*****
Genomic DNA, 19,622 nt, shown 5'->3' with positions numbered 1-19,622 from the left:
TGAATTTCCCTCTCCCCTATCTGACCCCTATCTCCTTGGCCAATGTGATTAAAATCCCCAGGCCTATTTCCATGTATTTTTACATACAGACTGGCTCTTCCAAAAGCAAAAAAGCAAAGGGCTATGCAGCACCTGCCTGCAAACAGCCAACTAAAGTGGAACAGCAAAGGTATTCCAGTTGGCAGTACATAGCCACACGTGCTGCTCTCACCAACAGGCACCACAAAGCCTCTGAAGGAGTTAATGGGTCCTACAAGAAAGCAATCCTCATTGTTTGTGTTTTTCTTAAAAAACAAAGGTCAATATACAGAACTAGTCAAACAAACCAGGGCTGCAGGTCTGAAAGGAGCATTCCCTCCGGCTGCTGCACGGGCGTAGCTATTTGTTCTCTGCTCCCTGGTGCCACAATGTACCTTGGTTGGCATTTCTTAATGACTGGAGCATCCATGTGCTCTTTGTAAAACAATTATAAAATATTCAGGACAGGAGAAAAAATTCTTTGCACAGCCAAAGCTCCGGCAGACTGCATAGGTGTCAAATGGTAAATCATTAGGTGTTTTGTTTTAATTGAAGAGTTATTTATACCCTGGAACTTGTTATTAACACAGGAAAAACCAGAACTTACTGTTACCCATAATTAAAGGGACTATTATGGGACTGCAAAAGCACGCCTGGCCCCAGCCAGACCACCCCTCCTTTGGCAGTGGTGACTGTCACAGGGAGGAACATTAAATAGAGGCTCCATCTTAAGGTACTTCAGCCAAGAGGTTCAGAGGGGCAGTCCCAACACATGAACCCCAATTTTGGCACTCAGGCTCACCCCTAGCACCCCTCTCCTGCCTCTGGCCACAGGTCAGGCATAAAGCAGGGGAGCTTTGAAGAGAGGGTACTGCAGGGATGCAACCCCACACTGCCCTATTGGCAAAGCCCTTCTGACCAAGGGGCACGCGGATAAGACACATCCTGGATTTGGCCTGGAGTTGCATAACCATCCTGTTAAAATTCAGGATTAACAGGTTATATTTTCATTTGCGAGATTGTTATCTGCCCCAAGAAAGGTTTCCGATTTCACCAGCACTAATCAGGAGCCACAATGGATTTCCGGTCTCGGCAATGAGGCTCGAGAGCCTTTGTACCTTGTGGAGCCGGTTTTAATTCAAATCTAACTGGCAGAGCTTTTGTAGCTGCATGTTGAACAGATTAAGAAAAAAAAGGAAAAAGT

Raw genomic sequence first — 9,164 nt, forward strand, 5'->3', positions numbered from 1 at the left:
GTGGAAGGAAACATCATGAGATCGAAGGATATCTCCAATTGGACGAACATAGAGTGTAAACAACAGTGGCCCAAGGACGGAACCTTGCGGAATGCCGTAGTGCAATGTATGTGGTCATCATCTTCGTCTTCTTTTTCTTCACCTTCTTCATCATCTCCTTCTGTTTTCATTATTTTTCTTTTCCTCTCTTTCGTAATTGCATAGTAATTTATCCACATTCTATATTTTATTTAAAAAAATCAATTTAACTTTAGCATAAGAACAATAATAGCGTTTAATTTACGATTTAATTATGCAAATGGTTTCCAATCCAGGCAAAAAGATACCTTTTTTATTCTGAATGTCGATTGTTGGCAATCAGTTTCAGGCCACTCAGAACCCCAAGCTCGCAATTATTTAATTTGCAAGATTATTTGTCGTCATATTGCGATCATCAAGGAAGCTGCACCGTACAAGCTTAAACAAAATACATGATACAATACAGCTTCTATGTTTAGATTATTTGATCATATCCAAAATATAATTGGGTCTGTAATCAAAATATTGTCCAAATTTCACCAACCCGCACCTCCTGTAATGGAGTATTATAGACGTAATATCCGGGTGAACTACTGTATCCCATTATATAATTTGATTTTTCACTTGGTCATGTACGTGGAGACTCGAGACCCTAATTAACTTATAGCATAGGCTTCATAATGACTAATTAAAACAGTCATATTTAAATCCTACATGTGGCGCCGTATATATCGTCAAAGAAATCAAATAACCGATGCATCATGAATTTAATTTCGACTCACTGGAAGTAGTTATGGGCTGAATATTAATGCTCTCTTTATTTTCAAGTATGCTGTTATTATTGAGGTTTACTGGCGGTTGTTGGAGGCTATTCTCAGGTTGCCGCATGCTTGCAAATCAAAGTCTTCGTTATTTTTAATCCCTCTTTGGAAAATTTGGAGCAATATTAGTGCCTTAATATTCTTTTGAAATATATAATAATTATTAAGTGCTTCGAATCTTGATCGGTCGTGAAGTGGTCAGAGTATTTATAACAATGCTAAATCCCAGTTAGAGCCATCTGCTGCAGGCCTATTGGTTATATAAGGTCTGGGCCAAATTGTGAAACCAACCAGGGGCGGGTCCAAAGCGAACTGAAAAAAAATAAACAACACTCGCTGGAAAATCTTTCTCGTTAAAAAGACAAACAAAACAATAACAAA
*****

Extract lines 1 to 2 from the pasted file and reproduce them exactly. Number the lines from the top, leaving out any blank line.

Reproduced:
Genomic DNA, 19,622 nt, shown 5'->3' with positions numbered 1-19,622 from the left:
TGAATTTCCCTCTCCCCTATCTGACCCCTATCTCCTTGGCCAATGTGATTAAAATCCCCAGGCCTATTTCCATGTATTTTTACATACAGACTGGCTCTTCCAAAAGCAAAAAAGCAAAGGGCTATGCAGCACCTGCCTGCAAACAGCCAACTAAAGTGGAACAGCAAAGGTATTCCAGTTGGCAGTACATAGCCACACGTGCTGCTCTCACCAACAGGCACCACAAAGCCTCTGAAGGAGTTAATGGGTCCTACAAGAAAGCAATCCTCATTGTTTGTGTTTTTCTTAAAAAACAAAGGTCAATATACAGAACTAGTCAAACAAACCAGGGCTGCAGGTCTGAAAGGAGCATTCCCTCCGGCTGCTGCACGGGCGTAGCTATTTGTTCTCTGCTCCCTGGTGCCACAATGTACCTTGGTTGGCATTTCTTAATGACTGGAGCATCCATGTGCTCTTTGTAAAACAATTATAAAATATTCAGGACAGGAGAAAAAATTCTTTGCACAGCCAAAGCTCCGGCAGACTGCATAGGTGTCAAATGGTAAATCATTAGGTGTTTTGTTTTAATTGAAGAGTTATTTATACCCTGGAACTTGTTATTAACACAGGAAAAACCAGAACTTACTGTTACCCATAATTAAAGGGACTATTATGGGACTGCAAAAGCACGCCTGGCCCCAGCCAGACCACCCCTCCTTTGGCAGTGGTGACTGTCACAGGGAGGAACATTAAATAGAGGCTCCATCTTAAGGTACTTCAGCCAAGAGGTTCAGAGGGGCAGTCCCAACACATGAACCCCAATTTTGGCACTCAGGCTCACCCCTAGCACCCCTCTCCTGCCTCTGGCCACAGGTCAGGCATAAAGCAGGGGAGCTTTGAAGAGAGGGTACTGCAGGGATGCAACCCCACACTGCCCTATTGGCAAAGCCCTTCTGACCAAGGGGCACGCGGATAAGACACATCCTGGATTTGGCCTGGAGTTGCATAACCATCCTGTTAAAATTCAGGATTAACAGGTTATATTTTCATTTGCGAGATTGTTATCTGCCCCAAGAAAGGTTTCCGATTTCACCAGCACTAATCAGGAGCCACAATGGATTTCCGGTCTCGGCAATGAGGCTCGAGAGCCTTTGTACCTTGTGGAGCCGGTTTTAATTCAAATCTAACTGGCAGAGCTTTTGTAGCTGCATGTTGAACAGATTAAGAAAAAAAAGGAAAAAGT